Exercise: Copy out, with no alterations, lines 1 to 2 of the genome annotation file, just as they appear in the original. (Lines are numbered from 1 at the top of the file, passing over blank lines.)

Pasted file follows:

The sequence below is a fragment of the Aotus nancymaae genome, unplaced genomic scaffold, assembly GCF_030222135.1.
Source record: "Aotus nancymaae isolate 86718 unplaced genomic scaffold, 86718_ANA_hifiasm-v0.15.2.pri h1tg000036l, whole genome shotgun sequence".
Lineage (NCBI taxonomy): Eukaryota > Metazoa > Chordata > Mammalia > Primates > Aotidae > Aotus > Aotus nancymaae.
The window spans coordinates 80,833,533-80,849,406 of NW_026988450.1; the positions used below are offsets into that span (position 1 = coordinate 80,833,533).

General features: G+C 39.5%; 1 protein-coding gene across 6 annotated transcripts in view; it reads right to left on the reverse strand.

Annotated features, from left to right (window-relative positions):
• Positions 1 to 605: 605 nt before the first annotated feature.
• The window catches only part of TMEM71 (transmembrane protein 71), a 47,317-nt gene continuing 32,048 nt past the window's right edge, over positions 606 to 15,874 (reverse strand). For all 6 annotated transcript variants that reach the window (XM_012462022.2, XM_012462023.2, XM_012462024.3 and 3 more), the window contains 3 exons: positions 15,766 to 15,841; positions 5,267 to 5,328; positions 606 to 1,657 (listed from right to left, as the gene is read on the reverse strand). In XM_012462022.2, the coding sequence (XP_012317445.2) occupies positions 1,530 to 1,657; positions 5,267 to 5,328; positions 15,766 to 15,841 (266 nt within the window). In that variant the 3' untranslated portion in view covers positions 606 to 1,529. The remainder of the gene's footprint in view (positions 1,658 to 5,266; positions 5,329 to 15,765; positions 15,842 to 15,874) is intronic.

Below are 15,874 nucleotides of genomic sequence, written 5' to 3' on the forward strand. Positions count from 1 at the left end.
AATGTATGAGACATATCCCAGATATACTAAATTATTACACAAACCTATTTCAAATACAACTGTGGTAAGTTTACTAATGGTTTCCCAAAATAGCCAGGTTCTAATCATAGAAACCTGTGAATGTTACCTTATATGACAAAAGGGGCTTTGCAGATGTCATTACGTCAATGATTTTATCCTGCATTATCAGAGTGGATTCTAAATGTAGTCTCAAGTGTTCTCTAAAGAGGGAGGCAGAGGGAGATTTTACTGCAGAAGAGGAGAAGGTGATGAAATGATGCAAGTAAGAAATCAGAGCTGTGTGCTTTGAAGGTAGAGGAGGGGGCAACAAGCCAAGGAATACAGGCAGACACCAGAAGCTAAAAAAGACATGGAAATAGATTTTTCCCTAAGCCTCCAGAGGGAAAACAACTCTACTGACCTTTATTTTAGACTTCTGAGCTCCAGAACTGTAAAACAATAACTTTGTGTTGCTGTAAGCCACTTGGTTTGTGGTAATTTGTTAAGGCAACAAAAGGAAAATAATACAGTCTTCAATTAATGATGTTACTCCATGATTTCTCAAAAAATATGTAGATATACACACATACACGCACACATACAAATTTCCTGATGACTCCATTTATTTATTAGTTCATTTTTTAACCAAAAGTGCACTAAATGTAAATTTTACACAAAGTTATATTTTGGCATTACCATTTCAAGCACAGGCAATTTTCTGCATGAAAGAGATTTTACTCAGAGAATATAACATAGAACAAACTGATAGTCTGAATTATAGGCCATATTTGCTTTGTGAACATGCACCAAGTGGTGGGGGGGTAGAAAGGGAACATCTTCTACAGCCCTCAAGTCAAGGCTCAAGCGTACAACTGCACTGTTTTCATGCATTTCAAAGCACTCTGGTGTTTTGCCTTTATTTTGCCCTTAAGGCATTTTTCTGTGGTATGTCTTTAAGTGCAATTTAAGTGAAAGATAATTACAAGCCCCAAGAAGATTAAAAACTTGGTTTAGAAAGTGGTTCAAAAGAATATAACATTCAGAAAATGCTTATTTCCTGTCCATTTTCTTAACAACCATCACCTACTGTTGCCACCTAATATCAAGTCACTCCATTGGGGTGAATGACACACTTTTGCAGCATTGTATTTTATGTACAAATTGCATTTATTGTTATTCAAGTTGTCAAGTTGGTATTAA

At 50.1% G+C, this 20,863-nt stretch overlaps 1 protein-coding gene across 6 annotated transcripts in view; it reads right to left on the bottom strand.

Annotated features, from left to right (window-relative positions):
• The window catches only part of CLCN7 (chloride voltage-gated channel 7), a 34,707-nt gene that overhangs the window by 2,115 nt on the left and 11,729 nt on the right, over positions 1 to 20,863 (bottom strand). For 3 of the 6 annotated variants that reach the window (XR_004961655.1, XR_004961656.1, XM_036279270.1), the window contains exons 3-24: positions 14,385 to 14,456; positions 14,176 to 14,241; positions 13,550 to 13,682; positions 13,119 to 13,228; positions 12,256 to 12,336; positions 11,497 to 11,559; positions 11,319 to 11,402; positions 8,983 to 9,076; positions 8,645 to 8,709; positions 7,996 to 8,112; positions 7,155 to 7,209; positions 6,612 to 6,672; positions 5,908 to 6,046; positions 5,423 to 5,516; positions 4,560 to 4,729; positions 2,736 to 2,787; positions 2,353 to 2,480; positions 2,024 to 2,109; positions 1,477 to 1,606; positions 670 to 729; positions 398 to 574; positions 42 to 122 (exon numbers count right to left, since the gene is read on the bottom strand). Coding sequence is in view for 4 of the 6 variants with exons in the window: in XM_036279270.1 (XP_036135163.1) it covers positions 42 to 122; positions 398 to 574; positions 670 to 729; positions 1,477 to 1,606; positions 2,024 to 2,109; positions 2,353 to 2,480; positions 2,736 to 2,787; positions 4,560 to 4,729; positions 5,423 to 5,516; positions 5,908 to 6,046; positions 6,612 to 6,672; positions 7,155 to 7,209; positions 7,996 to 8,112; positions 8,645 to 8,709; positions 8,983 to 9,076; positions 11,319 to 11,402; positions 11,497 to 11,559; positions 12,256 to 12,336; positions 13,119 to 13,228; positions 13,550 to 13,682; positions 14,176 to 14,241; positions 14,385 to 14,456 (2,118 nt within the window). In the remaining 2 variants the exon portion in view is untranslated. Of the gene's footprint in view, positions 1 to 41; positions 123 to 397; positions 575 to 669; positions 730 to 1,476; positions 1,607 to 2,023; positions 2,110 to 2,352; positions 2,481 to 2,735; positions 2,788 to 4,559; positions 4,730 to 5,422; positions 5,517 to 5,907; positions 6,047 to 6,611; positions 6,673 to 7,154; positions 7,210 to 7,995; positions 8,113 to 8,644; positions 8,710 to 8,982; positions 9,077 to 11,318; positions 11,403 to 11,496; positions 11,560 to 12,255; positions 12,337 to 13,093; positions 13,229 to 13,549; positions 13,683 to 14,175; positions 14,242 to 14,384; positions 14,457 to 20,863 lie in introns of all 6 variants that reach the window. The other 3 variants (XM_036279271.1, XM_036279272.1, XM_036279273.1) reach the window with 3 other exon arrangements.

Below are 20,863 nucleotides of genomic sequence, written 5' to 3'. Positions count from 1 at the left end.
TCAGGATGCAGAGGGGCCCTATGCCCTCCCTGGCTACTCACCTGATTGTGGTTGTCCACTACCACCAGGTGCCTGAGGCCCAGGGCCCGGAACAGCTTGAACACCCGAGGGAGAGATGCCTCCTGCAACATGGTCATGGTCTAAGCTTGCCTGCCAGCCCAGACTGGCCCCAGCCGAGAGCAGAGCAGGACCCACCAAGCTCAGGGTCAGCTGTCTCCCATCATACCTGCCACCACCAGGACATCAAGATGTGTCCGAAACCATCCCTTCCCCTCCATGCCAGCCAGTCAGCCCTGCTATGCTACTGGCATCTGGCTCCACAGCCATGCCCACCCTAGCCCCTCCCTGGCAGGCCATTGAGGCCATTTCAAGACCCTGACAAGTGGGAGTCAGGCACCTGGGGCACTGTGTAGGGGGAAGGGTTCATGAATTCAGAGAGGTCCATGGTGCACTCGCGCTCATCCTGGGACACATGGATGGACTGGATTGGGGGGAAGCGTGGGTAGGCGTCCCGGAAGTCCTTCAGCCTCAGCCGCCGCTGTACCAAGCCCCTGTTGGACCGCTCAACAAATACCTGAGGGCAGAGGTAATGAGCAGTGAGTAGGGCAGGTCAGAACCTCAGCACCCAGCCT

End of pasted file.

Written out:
The sequence below is a fragment of the Aotus nancymaae genome, unplaced genomic scaffold, assembly GCF_030222135.1.
Source record: "Aotus nancymaae isolate 86718 unplaced genomic scaffold, 86718_ANA_hifiasm-v0.15.2.pri h1tg000036l, whole genome shotgun sequence".